One significant advantage of variable universal life insurance is the ability to use the cash value to cover premiums or make partial withdrawals, subject to certain conditions. This flexibility can be valuable in times of financial need or to take advantage of investment opportunities.

Considerations Before Purchasing

Before purchasing variable life insurance or variable universal life insurance, individuals should consider several factors:

  1. Investment Risk: Both types of policies expose policyholders to investment risk. Market fluctuations can affect the cash value of the policy, potentially reducing its value.
  2. Cost: Variable life insurance and variable universal life insurance tend to have higher premiums compared to term life insurance due to the investment component and administrative fees. Policyholders should ensure they can afford the premiums over the long term.
  3. Policy Performance: Policyholders must actively manage their policies by monitoring investment performance and making adjustments as needed. Failure to do so could result in inadequate coverage or diminished cash value.
  4. Tax Implications: The cash value growth in variable life insurance and variable universal life insurance policies accumulates on a tax-deferred basis. However, withdrawals and loans may be subject to income tax and penalties if not handled properly.
  5. Financial Goals: These types of insurance policies can be suitable for individuals seeking both life insurance protection and investment growth. However, individuals should assess their financial goals and risk tolerance to determine if variable life insurance or variable universal life insurance aligns with their objectives.

Benefits of variable universal life and variable life insurance

Variable life and VUL both give you more control over your investments and a higher potential return than other life insurance options. For people who see life insurance as both a form of protection and an investment, variable options can solve two problems at once.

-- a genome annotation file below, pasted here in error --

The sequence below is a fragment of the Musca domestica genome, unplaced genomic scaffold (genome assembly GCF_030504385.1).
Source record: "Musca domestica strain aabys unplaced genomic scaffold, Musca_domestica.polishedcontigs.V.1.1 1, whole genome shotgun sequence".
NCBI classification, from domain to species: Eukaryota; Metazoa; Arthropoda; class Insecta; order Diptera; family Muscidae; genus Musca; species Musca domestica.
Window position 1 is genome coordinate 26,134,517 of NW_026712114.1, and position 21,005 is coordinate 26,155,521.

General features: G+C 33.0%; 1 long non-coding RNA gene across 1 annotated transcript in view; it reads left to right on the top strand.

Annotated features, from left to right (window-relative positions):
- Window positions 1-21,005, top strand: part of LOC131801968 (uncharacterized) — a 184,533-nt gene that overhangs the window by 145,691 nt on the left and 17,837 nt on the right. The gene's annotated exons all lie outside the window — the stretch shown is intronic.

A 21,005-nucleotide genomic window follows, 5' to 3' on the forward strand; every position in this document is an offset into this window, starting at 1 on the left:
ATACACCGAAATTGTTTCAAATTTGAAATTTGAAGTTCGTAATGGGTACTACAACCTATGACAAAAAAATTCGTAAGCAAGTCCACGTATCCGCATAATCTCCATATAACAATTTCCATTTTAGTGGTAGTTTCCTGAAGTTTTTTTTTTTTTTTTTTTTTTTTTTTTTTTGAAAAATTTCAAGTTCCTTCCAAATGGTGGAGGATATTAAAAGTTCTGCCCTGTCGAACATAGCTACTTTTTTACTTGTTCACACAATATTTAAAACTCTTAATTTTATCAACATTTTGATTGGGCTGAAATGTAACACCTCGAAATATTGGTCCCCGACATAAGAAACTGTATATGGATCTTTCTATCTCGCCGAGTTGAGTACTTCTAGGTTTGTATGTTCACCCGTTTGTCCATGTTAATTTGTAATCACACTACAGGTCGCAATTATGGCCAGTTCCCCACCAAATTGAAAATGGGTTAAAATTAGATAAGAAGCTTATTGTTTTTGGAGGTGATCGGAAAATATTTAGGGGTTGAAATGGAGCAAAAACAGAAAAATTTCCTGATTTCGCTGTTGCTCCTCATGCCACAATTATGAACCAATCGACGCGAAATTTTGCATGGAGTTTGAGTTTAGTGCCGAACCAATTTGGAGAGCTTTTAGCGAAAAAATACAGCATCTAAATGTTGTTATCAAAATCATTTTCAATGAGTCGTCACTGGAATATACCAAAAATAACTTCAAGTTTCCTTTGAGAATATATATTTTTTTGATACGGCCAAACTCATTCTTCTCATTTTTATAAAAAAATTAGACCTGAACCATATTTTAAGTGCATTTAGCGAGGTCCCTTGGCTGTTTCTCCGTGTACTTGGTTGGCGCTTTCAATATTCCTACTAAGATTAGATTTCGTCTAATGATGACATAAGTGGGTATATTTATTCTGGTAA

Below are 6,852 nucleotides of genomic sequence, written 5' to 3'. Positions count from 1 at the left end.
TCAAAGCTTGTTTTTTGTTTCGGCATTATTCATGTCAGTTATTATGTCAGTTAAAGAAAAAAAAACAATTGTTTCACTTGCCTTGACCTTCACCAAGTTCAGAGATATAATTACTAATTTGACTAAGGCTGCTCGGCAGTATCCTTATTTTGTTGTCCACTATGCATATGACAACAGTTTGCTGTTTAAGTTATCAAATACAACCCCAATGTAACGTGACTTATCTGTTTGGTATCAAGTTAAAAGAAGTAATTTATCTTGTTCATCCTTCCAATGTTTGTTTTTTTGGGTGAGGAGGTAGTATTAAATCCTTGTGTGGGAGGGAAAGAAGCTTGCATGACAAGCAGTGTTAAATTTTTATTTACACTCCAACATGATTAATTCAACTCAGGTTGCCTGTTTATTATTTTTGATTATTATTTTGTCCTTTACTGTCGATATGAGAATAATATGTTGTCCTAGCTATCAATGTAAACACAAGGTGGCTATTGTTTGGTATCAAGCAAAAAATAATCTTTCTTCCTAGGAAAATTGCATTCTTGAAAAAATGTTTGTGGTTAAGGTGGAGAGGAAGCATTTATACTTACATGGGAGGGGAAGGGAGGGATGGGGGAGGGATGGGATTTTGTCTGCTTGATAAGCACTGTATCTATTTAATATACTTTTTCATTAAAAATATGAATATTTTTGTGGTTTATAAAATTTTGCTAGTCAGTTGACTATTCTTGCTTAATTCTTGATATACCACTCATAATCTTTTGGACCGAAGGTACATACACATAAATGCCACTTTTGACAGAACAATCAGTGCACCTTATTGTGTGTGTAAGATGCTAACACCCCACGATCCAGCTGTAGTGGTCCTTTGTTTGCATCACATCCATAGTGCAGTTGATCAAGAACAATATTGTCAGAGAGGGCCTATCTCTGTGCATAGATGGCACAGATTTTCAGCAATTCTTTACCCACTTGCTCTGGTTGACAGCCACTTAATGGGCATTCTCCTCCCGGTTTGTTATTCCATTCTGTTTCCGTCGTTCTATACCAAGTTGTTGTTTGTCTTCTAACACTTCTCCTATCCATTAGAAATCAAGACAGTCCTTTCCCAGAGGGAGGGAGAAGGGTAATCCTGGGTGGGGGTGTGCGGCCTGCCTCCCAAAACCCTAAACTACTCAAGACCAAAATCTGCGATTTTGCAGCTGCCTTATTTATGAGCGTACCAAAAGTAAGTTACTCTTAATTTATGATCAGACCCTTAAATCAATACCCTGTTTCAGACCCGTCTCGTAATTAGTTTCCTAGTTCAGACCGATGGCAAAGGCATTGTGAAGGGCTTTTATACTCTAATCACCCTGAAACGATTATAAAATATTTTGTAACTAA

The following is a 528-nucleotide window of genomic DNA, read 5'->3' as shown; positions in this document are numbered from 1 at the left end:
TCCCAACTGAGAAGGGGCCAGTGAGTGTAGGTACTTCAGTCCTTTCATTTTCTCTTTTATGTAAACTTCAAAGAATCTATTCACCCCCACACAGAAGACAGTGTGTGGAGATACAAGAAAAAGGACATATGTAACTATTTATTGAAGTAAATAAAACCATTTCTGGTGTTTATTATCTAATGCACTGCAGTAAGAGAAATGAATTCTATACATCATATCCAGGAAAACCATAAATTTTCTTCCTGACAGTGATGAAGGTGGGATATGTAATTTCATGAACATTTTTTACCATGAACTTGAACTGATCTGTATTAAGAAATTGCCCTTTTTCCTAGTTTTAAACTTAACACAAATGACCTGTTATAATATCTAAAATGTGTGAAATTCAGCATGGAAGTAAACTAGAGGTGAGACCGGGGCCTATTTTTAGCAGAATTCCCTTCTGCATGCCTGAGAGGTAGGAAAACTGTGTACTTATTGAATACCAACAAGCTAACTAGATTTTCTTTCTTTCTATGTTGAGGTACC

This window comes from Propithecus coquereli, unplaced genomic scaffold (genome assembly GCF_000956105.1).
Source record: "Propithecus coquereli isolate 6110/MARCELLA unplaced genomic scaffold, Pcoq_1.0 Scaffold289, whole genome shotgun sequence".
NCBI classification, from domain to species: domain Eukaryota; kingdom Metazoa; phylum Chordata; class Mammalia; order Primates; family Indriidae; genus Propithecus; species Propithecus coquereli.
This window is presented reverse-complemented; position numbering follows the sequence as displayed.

Variable universal life provides the most life insurance control and flexibility. Premiums can move up and down, death benefits can be increased or decreased and you can choose to put your cash into a wide range of investment options or fixed-rate subaccounts.

Drawbacks of variable universal life and variable life insurance

Variable life and VUL both combine an investment and an insurance policy. The federal government requires people who sell variable policies to be registered to sell securities — such as stocks — as well as life insurance. That should tell you that variable insurance products are more complex than their vanilla counterparts.

It also highlights the market risks that come with these policies. If the market performs poorly, you could be left without any value in your cash account. Many people prefer less hands-on options with more guarantees.

Variable life insurance and variable universal life insurance offer policyholders the potential for investment growth alongside life insurance protection. However, they come with inherent risks and complexities that require careful consideration. Before purchasing these types of policies, individuals should thoroughly understand how they work, assess their financial needs and goals, and consult with a financial advisor or insurance professional to make an informed decision. By doing so, individuals can maximize the benefits of variable life insurance or variable universal life insurance while mitigating potential risks.